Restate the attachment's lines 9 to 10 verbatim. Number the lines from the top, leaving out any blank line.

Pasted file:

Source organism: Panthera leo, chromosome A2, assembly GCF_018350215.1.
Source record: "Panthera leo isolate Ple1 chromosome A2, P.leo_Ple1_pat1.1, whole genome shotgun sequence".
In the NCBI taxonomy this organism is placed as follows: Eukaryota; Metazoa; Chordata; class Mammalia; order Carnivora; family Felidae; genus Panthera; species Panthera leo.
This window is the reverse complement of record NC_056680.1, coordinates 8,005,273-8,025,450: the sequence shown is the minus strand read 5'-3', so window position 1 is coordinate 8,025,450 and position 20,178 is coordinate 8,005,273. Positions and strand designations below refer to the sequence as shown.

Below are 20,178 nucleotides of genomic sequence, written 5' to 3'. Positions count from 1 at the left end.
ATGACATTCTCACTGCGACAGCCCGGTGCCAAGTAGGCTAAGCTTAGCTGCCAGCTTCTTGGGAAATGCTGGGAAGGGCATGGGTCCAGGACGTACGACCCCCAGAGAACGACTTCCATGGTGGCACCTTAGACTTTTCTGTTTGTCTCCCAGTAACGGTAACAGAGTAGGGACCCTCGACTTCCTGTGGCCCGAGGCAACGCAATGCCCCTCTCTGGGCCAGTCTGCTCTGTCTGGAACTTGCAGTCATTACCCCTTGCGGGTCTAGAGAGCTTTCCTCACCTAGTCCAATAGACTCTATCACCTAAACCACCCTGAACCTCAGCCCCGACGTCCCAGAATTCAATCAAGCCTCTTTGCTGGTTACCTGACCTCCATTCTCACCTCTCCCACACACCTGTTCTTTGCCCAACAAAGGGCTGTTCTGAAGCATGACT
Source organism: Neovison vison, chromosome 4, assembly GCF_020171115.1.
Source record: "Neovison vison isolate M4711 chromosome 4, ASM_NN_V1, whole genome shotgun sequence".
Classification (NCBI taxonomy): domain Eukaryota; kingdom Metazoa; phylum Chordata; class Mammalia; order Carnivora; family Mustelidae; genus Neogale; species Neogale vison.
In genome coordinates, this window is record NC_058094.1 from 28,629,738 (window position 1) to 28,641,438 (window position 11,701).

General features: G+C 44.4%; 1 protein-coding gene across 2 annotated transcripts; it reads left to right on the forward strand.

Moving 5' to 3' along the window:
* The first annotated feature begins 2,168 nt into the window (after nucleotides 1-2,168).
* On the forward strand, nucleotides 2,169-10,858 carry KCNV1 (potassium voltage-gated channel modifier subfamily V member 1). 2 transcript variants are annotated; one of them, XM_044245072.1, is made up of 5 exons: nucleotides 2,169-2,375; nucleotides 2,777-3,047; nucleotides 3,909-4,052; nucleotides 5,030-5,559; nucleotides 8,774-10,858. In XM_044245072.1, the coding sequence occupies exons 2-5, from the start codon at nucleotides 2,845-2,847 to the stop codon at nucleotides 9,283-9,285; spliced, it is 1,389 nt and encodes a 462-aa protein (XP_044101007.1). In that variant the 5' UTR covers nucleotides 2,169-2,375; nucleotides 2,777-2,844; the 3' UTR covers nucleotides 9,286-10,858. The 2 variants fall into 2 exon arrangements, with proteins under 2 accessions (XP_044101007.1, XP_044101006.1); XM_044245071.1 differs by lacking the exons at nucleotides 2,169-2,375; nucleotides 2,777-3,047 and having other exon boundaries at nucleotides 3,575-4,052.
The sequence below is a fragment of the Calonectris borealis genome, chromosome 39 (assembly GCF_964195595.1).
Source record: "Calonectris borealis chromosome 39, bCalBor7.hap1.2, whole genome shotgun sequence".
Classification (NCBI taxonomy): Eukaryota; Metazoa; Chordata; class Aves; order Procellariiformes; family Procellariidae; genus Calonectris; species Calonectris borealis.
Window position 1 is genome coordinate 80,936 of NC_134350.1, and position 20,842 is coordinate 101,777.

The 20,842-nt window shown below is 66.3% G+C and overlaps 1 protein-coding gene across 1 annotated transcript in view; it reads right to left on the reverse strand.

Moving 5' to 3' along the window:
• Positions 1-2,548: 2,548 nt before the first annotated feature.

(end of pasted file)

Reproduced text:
Classification (NCBI taxonomy): domain Eukaryota; kingdom Metazoa; phylum Chordata; class Mammalia; order Carnivora; family Mustelidae; genus Neogale; species Neogale vison.
In genome coordinates, this window is record NC_058094.1 from 28,629,738 (window position 1) to 28,641,438 (window position 11,701).